Maserati brought their Giorgio Moroder/Jan Hammer influenced brand of hard rock to Kung Fu Necktie with like minded souls Steve Moore, and Psychic Paramount, also on the bill. But this line-up of three instrumental “rock” acts was a true study in contrasts despite the complete absence of vocal mics all evening (Well, almost complete - does that Talk Box count?).
New York’s Psychic Paramount shares a classic guitar/bass/drums line-up with Maserati (as well as a love for looped keyboards) but their sound is decidedly more noisy and aggressive. Bassist Ben Armstrong seemed to be wrestling with his instrument at times, and I swear, in the end, the bass won. Guitarist Drew St. Ivany stuck to high frequencies, spraying out an array of squeals and scratches in order to be heard over the bottom-end din. And just when I thought neither band, nor audience, could withstand the sonic onslaught much longer, it was over.
Maserati, however, were never in danger of overheating. Their sound is carefully controlled and measured. Often described as evocative of a late night drive on an empty highway, it is easy to succumb to its hypnotic power when in the right frame of mind. This was just the second show of their tour in support of their new album, Pyramid of the Sun, and their first shows with new drummer A.E. Paterra (one half of Pittsburgh-based duo Zombi). Paterra was front and center on stage, and in the soundscape. He was spot on all night, even if he occasionally had that ‘new guy’, deer-in-the-headlights look on his face. Guitarists Matt Cherry and Coley Dennis rely on their delay boxes like metal bands rely on their distortion pedals; they are an integral part of the Maserati sound. Between Paterra’s powerful attack, the incessant interlocking guitar lines, and bassist Chris McNeal's propulsive riffs, this was rock n’ roll with considerable booty-shaking appeal. It’s a shame so few attendees at Kung Fu felt the urge to dance to the grooves being laid down.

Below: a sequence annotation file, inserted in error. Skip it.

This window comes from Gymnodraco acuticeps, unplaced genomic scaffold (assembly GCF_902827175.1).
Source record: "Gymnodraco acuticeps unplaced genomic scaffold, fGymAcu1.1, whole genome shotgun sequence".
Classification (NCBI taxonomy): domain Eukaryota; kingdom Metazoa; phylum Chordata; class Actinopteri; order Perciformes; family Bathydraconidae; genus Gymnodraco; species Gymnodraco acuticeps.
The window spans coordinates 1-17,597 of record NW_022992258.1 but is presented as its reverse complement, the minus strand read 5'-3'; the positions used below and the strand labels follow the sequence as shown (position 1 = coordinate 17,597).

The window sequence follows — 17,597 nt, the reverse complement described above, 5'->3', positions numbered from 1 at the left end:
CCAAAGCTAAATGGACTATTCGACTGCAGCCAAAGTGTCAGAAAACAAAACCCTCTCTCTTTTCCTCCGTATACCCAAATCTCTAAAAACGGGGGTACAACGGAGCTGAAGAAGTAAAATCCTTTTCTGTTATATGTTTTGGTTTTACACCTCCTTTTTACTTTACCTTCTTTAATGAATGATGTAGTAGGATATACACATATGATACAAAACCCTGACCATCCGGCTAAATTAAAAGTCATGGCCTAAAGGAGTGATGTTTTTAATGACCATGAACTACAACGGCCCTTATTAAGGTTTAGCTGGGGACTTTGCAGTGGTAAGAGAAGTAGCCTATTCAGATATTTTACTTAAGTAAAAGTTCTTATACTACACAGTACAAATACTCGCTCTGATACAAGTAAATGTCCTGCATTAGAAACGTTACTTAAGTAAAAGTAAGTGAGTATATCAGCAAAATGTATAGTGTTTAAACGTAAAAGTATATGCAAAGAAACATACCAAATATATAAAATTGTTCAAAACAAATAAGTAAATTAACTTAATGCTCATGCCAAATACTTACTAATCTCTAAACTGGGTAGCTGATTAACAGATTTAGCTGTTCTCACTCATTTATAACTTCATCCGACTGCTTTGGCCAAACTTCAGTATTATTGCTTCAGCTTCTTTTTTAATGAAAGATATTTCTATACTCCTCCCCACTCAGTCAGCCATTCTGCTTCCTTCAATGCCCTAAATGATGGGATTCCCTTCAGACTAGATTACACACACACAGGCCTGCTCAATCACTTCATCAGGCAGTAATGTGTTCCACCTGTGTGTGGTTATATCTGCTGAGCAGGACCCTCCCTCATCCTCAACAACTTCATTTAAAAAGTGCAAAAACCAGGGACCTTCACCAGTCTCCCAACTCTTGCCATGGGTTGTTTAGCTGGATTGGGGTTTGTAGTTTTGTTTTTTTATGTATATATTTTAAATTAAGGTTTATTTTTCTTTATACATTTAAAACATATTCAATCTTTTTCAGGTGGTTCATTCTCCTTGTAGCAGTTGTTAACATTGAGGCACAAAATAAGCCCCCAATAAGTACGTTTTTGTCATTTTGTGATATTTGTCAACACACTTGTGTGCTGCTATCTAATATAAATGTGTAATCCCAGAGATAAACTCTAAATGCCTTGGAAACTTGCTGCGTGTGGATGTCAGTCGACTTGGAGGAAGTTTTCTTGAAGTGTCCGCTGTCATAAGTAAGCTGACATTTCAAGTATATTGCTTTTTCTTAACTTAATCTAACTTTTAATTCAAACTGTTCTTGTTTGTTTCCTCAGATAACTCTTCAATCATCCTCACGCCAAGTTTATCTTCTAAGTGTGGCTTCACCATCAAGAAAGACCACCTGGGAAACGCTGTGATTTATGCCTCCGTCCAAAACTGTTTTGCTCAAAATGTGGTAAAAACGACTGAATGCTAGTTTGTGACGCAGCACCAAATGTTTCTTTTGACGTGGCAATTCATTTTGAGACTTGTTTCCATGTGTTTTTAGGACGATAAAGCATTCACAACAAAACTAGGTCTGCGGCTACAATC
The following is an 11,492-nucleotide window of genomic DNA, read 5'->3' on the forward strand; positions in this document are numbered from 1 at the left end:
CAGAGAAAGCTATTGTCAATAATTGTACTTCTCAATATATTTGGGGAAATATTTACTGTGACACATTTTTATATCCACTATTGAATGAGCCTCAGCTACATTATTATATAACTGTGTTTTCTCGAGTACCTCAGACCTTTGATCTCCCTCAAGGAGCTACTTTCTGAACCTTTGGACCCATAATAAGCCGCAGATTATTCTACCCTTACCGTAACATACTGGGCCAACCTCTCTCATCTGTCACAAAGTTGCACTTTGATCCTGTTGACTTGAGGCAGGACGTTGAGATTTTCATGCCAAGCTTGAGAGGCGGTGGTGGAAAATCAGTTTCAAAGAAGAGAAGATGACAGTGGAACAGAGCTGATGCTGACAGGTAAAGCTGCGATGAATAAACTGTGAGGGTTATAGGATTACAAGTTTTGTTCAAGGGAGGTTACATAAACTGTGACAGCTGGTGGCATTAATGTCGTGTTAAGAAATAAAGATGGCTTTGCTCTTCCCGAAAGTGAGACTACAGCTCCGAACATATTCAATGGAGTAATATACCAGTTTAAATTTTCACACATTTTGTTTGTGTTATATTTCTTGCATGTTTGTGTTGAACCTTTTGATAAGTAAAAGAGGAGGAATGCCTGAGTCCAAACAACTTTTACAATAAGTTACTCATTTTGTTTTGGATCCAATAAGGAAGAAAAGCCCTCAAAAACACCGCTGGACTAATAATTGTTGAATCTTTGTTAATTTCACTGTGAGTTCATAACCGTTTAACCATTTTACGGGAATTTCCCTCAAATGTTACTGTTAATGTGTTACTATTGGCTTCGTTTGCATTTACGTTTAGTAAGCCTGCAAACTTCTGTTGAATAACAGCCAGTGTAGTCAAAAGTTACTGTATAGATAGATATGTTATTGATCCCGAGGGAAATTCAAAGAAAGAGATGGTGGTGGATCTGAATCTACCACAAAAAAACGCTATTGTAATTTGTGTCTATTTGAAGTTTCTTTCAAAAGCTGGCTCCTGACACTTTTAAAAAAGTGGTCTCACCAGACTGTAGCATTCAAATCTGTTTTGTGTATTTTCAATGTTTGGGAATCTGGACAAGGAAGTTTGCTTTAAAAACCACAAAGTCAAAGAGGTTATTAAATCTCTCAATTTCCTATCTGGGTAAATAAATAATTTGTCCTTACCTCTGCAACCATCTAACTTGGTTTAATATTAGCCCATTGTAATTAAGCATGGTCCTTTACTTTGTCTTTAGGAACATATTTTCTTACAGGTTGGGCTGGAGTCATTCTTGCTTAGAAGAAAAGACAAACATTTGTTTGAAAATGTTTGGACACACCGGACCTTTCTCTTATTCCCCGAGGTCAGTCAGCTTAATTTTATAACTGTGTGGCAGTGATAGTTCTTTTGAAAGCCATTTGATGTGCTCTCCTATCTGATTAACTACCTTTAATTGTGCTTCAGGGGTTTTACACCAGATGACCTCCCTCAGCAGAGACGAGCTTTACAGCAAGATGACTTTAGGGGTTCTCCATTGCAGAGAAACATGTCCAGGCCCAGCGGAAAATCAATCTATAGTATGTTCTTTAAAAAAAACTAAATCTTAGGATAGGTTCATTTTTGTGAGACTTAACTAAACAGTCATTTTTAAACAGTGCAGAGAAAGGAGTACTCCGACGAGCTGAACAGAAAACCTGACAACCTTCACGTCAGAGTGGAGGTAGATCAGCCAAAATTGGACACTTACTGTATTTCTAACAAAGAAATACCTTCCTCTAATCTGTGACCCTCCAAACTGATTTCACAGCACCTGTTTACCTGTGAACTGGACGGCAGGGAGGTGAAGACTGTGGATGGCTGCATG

Steve Moore, the other half of Zombi, started the evening with 30 minutes of pulsing mood music played on vintage wood-paneled synths. Sounding like nothing less than the soundtrack to a long lost Dario Argento film, it was equal parts pretty and haunting, but not something you really need to experience live to enjoy to the fullest.